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Second rite of spring: Stanley Cup playoffs

It’s been said that college basketball’s March Madness is the greatest tournament in American sports, but must I respectfully disagree.

For pure energy, action, and drama, no pageant in North American sports (and possibly the world) compares with the Stanley Cup playoffs.

Collegiate basketball players are amateurs and some may argue that NCAA tournament is more “pure” for that fact. But in the days of multimillion dollar athletic programs, million dollar collegiate coaches, and the fact that many collegiate athletes find their way into the NBA two years short of graduating, somehow the “purity” of amateur athletics is lost.



It can be argued that the Stanley Cup is the most difficult trophy in sports to win – why? The championship requires 16 victories in a grueling two-month tournament. That’s two arduous months of vicious hits, special diets, continual travel, psychological gamesmanship and nagging injuries that can’t be spoken about in hockey’s unwritten code. In addition, seldom does a team make it through the playoffs without losing key players to serious injury.

But what is the mystique surrounding this cup that romantics often call hockey’s Holy Grail? In Arthurian legend, only Galahad, son of Lancelot, could look directly into the grail and behold its divine mysteries. But in modern times when the NHL circulates the cup to various NHL cities, people wait as long as three hours in line to have their photos taken with it, to touch it and to gaze upon it. No other trophy in sports commands that type of awe.



Perhaps part of the lore stems from the fact that the Stanley Cup is the oldest trophy professional athletes compete for in North America. But more notably, it may also be the most famous and most recognized sports trophy in the Western world.

Frederick Arthur, Lord Stanley of Preston and son of the Earl of Derby who was governor general of Canada from 1888 to 1893, purchased and donated a silver bowl for presentation to the Canadian amateur hockey champions in 1892. Today that bowl is known as the Stanley Cup.

The size and shape of the trophy we see on TV is significantly different from the one Lord Stanley purchased 110 years ago. The cup began as a simple silver bowl, but additional silver bands were added to the base one at a time to accommodate the names of the players on the winning teams year after year.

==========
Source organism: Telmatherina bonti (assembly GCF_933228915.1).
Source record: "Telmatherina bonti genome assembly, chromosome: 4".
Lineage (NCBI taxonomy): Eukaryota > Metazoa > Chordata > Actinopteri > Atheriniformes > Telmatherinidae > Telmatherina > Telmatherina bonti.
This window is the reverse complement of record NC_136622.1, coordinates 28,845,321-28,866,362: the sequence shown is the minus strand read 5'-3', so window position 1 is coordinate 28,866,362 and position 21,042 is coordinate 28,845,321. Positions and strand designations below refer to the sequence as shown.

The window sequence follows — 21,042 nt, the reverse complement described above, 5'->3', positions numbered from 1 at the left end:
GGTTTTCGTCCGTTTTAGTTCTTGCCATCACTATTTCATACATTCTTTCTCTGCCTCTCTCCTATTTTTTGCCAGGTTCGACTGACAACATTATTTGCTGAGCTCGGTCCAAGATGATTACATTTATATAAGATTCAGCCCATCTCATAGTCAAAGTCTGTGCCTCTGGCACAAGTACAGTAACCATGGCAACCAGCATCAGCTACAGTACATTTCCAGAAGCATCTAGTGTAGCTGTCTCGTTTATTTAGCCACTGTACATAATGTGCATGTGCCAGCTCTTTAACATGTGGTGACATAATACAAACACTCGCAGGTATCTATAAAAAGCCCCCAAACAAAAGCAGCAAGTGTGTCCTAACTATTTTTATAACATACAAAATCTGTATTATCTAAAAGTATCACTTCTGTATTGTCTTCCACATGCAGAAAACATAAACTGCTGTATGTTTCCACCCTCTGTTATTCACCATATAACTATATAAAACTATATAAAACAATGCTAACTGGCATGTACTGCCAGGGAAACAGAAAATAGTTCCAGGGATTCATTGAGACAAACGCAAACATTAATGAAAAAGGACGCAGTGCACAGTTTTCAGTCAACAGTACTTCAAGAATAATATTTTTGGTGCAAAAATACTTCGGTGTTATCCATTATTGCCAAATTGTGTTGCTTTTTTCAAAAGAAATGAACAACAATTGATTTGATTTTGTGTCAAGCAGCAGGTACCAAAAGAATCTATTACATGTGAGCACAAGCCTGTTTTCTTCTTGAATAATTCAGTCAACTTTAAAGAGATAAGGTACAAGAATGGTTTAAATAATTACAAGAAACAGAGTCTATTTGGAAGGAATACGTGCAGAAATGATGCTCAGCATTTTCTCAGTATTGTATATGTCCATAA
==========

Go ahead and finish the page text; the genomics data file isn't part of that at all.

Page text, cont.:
The current Stanley Cup is 35.5 inches tall and it weighs 34.5 pounds, including those silver bands. It was purchased for 10 guineas in 1892 ($48.67 U.S. at the time) and is insured for more than $80,000 today. But in reality, it is priceless.

A number of years ago, the NHL board of governors decided that the cup reached its maximum size. Now when a band is filled, an upper band is removed and placed at the Hockey Hall of Fame in Toronto (two have been removed so far) – and there are spaces for seven more winning teams before this happens again.

The players on winning cup teams not only have their names engraved on the cup, but each gets to keep it for 24 hours, and in the case of foreign-born players even longer – a tradition with no equivalent in sport.

The Montreal Canadiens have won the most Stanley Cups (24) and have an outside chance of doing it again this year.

The cup has been to Russia, Japan, the Czech Republic and Switzerland. it’s also been to the top of Mt. Evans right here in Colorado.

The interesting part of the cup’s travels in the off-season is making sure the players don’t become overly zealous with it while showing it to family, friends and fans.

Players drink from it, have bathed their small children in it. iI’s found its way to the bottom of swimming pools and once spent on evening in a canal outside of Montreal.

The Stanley Cup playoffs take a physical toll on its participants unlike any other in sports. Winning the cup takes much more than skill, strength, endurance and grace on ice. Within the context of sport, the Stanley Cup playoffs are a battle of modernday warriors. Perhaps more than any other sport, winning it becomes a measure of who has the most heart.

That’s what fans have come to expect – speed, excitement, and heart! Talent, skill, brute strength and artistry all have their place, but the measure of an athlete’s intestinal fortitude is what playoff hockey is all about.

And for the uninitiated who may think that hockey is nothing more than a squad of goons running around the ice with clubs in their hands, I’ll ask just one question: “What sport gives an annual award to the most sportsmanlike and gentlemanly player each year?” You guessed it, it’s the National Hockey League. The award is called the Lady Byng Memorial Trophy.

So let the artistic mayhem continue all the way to the beginning of summer!

Butch Mazzuca of Singletree writes a weekly column for the Daily.


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